ARRL

ARRL Propagation Bulletin ARLP024 (2010)

SB PROP @ ARL $ARLP024
ARLP024 Propagation de K7RA

ZCZC AP24
QST de W1AW  
Propagation Forecast Bulletin 24  ARLP024
From Tad Cook, K7RA
Seattle, WA  June 18, 2010
To all radio amateurs 

SB PROP ARL ARLP024
ARLP024 Propagation de K7RA

Average daily sunspot numbers were up 2.5 points from last week,
despite the fact that there were no sunspots at all this week on
June 15-16.  A new sunspot group 1082 emerged yesterday, June 17,
and yielded a daily sunspot number of 14.  A nice thing about this
spot is that it is all the way over on the east side of the visible
solar disk, meaning we will probably see its effects as it moves
across the sun.  All other recent sunspots emerged toward the west
side, which meant that they went over the horizon fairly quickly and
disappeared.

Last week there were four sunspot groups visible at different times.
Group 1078 disappeared on June 12, 1079 and 1080 both were gone on
June 14, and on June 15 1081 was gone.  Geomagnetic activity peaked
on June 16 with the planetary A index at 19 and high latitude
college A index at 42.  This should decline over the next couple of
days.

We did not receive a prediction from Geophysical Institute Prague
this week, but NOAA/USAF say that the expected planetary A index for
June 18-28 is 10, 5, 5, 5, 5, 5, 8, 12, 15, 15 and 8.  This shows
unsettled to active geomagnetic conditions for Field Day weekend,
June 26-27.  The same prediction shows solar flux at 70 on June
18-24, then 75 for June 25-30.

Glen Stuart, N7NRA of Mesa, Arizona sent this in about recent 10
meter activity.  "N7YU, Dave, in Chandler, AZ, and I had QSOs into
Rarotonga last evening on 28.445 at about 0045Z, 14 June.  The op on
the other end was E51JD, Jim.  There was some QSB, but we were
reporting 57 on both ends.  I don't know how much power Dave was
running.  I was using 100W.  We both use Butternut HF-9Vs.  His is
ground mounted, mine is roof mounted with the base at about 15 feet
above ground.  When I built my shop I had the roofers install a
carpet of chicken wire between the shingles and the tar paper. My
counterpoise is about 16 x 50 feet and works well. Things are
looking up for the higher frequencies".

On that same date, June 14, the K0KP six-meter beacon was copied in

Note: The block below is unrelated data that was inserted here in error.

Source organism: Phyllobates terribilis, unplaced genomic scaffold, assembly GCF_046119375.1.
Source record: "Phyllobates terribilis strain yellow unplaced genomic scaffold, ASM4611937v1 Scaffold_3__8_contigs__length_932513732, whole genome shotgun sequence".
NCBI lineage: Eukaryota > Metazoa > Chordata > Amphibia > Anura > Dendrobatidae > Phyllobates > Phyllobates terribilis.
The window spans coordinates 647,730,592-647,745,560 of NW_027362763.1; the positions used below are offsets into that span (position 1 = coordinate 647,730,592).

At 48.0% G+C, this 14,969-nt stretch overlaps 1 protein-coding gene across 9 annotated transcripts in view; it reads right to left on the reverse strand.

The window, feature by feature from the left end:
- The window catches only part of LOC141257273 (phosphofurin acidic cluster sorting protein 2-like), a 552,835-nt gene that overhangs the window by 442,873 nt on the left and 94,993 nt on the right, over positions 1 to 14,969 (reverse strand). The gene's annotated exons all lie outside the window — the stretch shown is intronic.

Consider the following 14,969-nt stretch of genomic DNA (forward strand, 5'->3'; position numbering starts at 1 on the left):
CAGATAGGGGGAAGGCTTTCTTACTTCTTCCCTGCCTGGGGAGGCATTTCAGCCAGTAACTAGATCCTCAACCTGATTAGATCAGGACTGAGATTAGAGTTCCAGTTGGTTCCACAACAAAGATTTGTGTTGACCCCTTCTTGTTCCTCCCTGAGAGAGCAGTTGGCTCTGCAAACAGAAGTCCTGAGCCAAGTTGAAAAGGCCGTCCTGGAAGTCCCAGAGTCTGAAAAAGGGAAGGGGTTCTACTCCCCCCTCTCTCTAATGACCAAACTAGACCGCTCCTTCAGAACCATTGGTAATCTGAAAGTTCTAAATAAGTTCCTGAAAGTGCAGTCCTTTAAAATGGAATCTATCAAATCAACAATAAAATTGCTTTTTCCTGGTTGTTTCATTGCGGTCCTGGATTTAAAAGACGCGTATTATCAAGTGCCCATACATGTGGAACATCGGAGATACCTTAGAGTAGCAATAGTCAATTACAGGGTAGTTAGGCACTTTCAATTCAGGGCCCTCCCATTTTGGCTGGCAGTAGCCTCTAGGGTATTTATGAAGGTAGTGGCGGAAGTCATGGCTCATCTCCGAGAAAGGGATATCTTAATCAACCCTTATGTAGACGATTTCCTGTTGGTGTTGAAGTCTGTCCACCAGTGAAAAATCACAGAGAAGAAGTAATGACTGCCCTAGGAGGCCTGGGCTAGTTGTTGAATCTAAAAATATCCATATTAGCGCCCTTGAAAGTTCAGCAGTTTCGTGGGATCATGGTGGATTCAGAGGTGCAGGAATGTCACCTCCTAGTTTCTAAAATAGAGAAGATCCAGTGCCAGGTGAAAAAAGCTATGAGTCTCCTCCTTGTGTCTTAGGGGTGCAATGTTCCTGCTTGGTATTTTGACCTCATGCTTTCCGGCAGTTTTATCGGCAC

the Netherlands.  Rex Greenwell, K0KP lives in Duluth and operates a
100 watt beacon on 50.073 MHz at the 50 foot level on a commercial
broadcast tower in grid square EN36wt.  Here is the message from
Rex.

"This is an email I received from PF7M today - Netherlands.  This
was at 01:50 AM Central time.  6M - Europe to Minnesota in the wee
hours of the AM. - Rex K0KP EN36 20 mi. NW of Duluth, MN.

Hello Rex, This morning round 06.50 UTC I have received your K0KP/B
beacon on 50.073MHZ. Just audible at 419 with my 6 element Yagi at
20 meters.  Locator here: JO33BA.  6 meters was open from here to GM
and OY, so think it was some extended Es into EN36.  Not any NA
present on 6M at this time.  73's Johan - PF7M"

Several readers sent in links to articles on our sun's recent
strange behavior, including this one, http://tinyurl.com/27nogws and
this one http://shar.es/myBSb on the NASA Solar Observatory.  In
last week's bulletin we raised the question about adjusted solar
flux values, and why they are adjusted to compensate for the
variation in the distance between earth and sun.  The solar flux
values we present here are the values as measured at the observatory
in Penticton, British Columbia.  You can see them at
http://tinyurl.com/ks8tvn.  They come from the 2000z reading in the
third column from right, with the heading fluxobsflux.  The next
column to the right, fluxadjflux, is the adjusted value.  They are
adjusted up or down to reflect a value based on the average distance
of our planet from our sun.

On 6-17-2010 at 2000z the raw observed value was 70.4, and the
adjusted value was 72.7.  This is because we are now further away
from the sun than other times of the year.  Of course, we are
interested in the observed value, because that is a measure of the
radiation hitting our ionosphere.  But if we wanted to keep track of
adjusted solar flux to gauge solar activity, this would show us more
realistically what the sun is actually doing.  Back on April 5 the
observed and adjusted readings show the same value, but in January,
we were closer to the sun, so the value was adjusted downward.

This weekend is the All Asia CW DX Contest, and HF conditions should
be fair.  There are no predicted geomagnetic disturbances.

The new issue of WorldRadio online should be out this Sunday, June
20, and there is always an informative column on propagation by
K9LA.  Check it on Sunday at http://www.worldradiomagazine.com/.
 
If you would like to make a comment or have a tip for our readers,
email the author at, k7ra@arrl.net.

For more information concerning radio propagation, see the ARRL
Technical Information Service at
http://arrl.org/propagation-of-rf-signals. For an explanation of the
numbers used in this bulletin, see
http://arrl.org/the-sun-the-earth-the-ionosphere. An archive of past
propagation bulletins is at
http://arrl.org/w1aw-bulletins-archive-propagation.  Monthly
propagation charts between four USA regions and twelve overseas
locations are at http://arrl.org/propagation.

Instructions for starting or ending email distribution of ARRL
bulletins are at http://arrl.org/bulletins.

Sunspot numbers for June 10 through 16 were 41, 43, 46, 46, 12, 0,
and 0 with a mean of 26.9.  10.7 cm flux was 72.9, 74.6, 76.2, 76.3,
72.8, 70.1 and 71.6 with a mean of 73.5.  Estimated planetary A
indices were 6, 5, 3, 6, 5, 10 and 19 with a mean of 7.7.  Estimated
mid-latitude A indices were 5, 4, 1, 5, 3, 9 and 13 with a mean of
5.7.
NNNN
/EX